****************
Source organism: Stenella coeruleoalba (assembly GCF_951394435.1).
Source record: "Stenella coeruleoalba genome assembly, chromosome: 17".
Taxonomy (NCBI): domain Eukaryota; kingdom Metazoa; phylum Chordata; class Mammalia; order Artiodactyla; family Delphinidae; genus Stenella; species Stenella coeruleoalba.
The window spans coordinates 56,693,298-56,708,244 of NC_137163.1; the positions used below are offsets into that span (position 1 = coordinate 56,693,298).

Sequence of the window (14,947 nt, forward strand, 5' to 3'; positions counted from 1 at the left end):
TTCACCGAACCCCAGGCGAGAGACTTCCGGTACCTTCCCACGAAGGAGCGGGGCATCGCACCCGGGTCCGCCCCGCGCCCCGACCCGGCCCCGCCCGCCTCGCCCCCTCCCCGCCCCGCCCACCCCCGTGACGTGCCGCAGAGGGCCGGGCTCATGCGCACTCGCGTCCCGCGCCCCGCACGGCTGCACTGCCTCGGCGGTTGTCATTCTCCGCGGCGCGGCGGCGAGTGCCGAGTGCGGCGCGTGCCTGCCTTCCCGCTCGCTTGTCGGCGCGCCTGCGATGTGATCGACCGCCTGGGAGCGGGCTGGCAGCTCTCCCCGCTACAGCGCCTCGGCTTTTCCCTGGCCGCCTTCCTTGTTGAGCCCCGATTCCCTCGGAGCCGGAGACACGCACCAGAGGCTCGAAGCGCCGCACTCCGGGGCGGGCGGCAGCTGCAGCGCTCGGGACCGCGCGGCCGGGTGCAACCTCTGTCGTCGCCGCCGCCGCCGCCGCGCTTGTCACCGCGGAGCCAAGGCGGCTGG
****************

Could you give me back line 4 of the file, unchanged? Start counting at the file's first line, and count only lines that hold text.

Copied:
The window spans coordinates 56,693,298-56,708,244 of NC_137163.1; the positions used below are offsets into that span (position 1 = coordinate 56,693,298).